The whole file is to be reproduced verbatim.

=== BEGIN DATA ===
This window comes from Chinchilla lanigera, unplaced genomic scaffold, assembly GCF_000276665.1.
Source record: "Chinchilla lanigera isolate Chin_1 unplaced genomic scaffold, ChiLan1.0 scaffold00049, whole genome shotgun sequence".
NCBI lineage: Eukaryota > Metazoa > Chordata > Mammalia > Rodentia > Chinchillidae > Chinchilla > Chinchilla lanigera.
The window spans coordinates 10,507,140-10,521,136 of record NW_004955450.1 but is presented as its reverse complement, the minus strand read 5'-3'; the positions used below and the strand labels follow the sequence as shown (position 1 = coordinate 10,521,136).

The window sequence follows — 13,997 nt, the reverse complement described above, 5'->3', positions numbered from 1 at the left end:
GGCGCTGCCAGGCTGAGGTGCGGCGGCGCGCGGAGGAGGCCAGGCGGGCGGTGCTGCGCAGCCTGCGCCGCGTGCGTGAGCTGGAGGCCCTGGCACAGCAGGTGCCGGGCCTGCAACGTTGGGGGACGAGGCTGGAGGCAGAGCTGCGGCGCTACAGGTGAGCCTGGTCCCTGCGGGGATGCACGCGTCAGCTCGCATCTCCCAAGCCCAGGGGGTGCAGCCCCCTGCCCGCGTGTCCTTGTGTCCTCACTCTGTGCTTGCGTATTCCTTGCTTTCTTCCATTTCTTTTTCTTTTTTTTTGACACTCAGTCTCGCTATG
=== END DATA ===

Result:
This window comes from Chinchilla lanigera, unplaced genomic scaffold, assembly GCF_000276665.1.
Source record: "Chinchilla lanigera isolate Chin_1 unplaced genomic scaffold, ChiLan1.0 scaffold00049, whole genome shotgun sequence".
NCBI lineage: Eukaryota > Metazoa > Chordata > Mammalia > Rodentia > Chinchillidae > Chinchilla > Chinchilla lanigera.
The window spans coordinates 10,507,140-10,521,136 of record NW_004955450.1 but is presented as its reverse complement, the minus strand read 5'-3'; the positions used below and the strand labels follow the sequence as shown (position 1 = coordinate 10,521,136).

The window sequence follows — 13,997 nt, the reverse complement described above, 5'->3', positions numbered from 1 at the left end:
GGCGCTGCCAGGCTGAGGTGCGGCGGCGCGCGGAGGAGGCCAGGCGGGCGGTGCTGCGCAGCCTGCGCCGCGTGCGTGAGCTGGAGGCCCTGGCACAGCAGGTGCCGGGCCTGCAACGTTGGGGGACGAGGCTGGAGGCAGAGCTGCGGCGCTACAGGTGAGCCTGGTCCCTGCGGGGATGCACGCGTCAGCTCGCATCTCCCAAGCCCAGGGGGTGCAGCCCCCTGCCCGCGTGTCCTTGTGTCCTCACTCTGTGCTTGCGTATTCCTTGCTTTCTTCCATTTCTTTTTCTTTTTTTTTGACACTCAGTCTCGCTATG